Tips for a Financially Fit Fall
Many would agree that a significant amount of what we learn is learned at home. In fact, almost 50 percent of those who closely monitor their finances say that they learned about personal finance from their parents or at home. Yet, only 34 percent of parents have taught their teen how to balance a checkbook, and 93 percent of parents with teenagers report worrying that their children might make financial mistakes, such as overspending or living beyond their means. While awareness of the need for greater financial education has grown in recent years, there is still work to be done.
Here are some tips to share with your family and clients to strengthen their financial understanding.
- Set a good example. The best way to teach good financial habits is to practice responsible financial behaviors in your own life. Sit down with your family and go over the monthly household budget. Take the time to explain the different expenses and where the money comes from to pay for these items.
- Prioritize. One of the most basic financial concepts is prioritization and balancing wants and needs. Have everyone sit down and make a list of what they view as your household's needs; it may end up that a few wants end up on there. Then, go through the list and discuss what makes some more important than others, such as, why it is more important to pay the electricity bill than to have premium cable.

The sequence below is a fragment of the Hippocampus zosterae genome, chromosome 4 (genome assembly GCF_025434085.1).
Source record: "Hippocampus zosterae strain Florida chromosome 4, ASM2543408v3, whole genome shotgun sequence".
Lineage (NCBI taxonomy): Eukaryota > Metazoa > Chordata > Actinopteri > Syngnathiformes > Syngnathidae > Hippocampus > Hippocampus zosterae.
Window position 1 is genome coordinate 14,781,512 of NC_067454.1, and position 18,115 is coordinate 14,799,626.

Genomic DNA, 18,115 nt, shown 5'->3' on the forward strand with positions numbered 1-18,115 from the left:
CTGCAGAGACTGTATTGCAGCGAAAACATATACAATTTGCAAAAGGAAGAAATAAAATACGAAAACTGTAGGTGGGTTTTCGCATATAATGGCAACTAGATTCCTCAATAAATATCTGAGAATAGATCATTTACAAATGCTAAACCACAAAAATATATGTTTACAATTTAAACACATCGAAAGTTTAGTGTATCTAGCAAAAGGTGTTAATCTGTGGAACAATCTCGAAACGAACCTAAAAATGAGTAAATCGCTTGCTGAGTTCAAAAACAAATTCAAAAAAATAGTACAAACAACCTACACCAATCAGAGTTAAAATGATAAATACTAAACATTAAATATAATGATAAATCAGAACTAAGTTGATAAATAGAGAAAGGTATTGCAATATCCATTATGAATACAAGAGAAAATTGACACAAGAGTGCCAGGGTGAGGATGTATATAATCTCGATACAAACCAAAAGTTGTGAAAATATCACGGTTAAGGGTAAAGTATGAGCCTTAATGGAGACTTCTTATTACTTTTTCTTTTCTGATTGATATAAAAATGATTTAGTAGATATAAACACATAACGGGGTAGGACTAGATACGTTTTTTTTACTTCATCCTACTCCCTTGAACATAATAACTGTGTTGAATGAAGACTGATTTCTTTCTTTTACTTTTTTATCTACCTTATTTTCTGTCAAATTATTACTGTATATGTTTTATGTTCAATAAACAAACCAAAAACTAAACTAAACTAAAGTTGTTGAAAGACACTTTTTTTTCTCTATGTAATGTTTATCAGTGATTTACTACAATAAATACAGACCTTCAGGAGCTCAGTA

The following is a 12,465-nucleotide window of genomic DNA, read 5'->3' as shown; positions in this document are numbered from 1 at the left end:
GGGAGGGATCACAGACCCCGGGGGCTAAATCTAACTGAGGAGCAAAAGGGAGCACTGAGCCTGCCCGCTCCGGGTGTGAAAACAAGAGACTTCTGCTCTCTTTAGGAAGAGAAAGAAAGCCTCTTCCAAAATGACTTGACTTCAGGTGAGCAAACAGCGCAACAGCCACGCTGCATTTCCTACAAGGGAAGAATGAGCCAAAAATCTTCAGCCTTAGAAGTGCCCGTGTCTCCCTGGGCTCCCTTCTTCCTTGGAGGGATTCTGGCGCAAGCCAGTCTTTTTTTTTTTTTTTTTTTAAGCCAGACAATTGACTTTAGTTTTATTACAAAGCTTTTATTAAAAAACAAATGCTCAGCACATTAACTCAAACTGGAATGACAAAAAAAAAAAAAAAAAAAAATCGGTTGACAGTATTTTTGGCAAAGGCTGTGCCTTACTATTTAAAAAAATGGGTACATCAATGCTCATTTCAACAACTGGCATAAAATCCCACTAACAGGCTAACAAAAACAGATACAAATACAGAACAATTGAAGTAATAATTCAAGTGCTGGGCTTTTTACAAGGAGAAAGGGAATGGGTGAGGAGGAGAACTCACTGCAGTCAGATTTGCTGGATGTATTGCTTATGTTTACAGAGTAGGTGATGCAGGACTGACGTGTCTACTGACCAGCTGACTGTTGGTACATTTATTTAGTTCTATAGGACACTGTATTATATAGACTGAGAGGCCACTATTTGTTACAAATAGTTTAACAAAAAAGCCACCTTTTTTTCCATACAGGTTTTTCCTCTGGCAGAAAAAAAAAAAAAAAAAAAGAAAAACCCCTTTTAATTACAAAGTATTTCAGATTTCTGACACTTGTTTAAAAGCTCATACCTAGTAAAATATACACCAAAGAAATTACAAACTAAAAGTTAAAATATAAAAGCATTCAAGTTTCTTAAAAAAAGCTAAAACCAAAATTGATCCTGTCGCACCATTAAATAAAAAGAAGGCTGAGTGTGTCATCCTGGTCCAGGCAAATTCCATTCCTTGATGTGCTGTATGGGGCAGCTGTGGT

- Promote saving. Explain to your family that when there is something that you really want, needs still come first, which is why it is important to save. Consider giving your children an allowance for completing weekly chores, and help them figure out how long they need to save to reach their goal. 360 Degrees of Financial Literacy has more information on talking to your family about money.
- Stay informed. In order to make informed decisions about your finances, you and your family should stay up-to-date on current events that may influence your finances, such as a shift in interest rates. Make sure that you are aware of any changes to your accounts and other aspects of your finances, such as seasonal heating and cooling bill fluctuations.
Financial understanding is a life-long endeavor, and the earlier children start on the right path, the brighter financial future they can have. How have you helped promote the importance of financial understanding to your family and clients?
Melora C. Heavey, AICPA Staff. Melora manages the CPA profession’s volunteer effort, 360 Degrees of Financial Literacy, and the award-winning public service campaign, Feed the Pig. She serves as the staff liaison to the National CPA Financial Literacy Commission, the leadership body and primary spokespeople for 360 Degrees of Financial Literacy.